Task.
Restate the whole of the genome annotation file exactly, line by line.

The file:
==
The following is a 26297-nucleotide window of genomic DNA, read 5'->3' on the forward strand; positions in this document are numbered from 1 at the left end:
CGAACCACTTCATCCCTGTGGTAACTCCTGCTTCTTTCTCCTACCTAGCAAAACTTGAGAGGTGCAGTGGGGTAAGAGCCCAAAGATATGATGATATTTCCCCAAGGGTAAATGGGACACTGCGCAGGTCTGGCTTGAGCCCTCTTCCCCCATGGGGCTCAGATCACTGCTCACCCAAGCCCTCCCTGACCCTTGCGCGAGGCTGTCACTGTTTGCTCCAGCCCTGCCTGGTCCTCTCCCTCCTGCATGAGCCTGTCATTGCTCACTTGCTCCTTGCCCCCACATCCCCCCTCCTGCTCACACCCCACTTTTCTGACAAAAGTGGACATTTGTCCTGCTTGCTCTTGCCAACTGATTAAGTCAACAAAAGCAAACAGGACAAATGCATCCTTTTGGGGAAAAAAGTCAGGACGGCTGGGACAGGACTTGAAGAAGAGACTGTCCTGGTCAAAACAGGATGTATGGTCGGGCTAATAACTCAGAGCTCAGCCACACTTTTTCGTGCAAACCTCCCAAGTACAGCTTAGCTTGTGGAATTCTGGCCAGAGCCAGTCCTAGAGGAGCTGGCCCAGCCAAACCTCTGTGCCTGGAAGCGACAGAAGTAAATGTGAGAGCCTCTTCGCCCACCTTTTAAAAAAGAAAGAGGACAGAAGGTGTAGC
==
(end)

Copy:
The following is a 26297-nucleotide window of genomic DNA, read 5'->3' on the forward strand; positions in this document are numbered from 1 at the left end:
CGAACCACTTCATCCCTGTGGTAACTCCTGCTTCTTTCTCCTACCTAGCAAAACTTGAGAGGTGCAGTGGGGTAAGAGCCCAAAGATATGATGATATTTCCCCAAGGGTAAATGGGACACTGCGCAGGTCTGGCTTGAGCCCTCTTCCCCCATGGGGCTCAGATCACTGCTCACCCAAGCCCTCCCTGACCCTTGCGCGAGGCTGTCACTGTTTGCTCCAGCCCTGCCTGGTCCTCTCCCTCCTGCATGAGCCTGTCATTGCTCACTTGCTCCTTGCCCCCACATCCCCCCTCCTGCTCACACCCCACTTTTCTGACAAAAGTGGACATTTGTCCTGCTTGCTCTTGCCAACTGATTAAGTCAACAAAAGCAAACAGGACAAATGCATCCTTTTGGGGAAAAAAGTCAGGACGGCTGGGACAGGACTTGAAGAAGAGACTGTCCTGGTCAAAACAGGATGTATGGTCGGGCTAATAACTCAGAGCTCAGCCACACTTTTTCGTGCAAACCTCCCAAGTACAGCTTAGCTTGTGGAATTCTGGCCAGAGCCAGTCCTAGAGGAGCTGGCCCAGCCAAACCTCTGTGCCTGGAAGCGACAGAAGTAAATGTGAGAGCCTCTTCGCCCACCTTTTAAAAAAGAAAGAGGACAGAAGGTGTAGC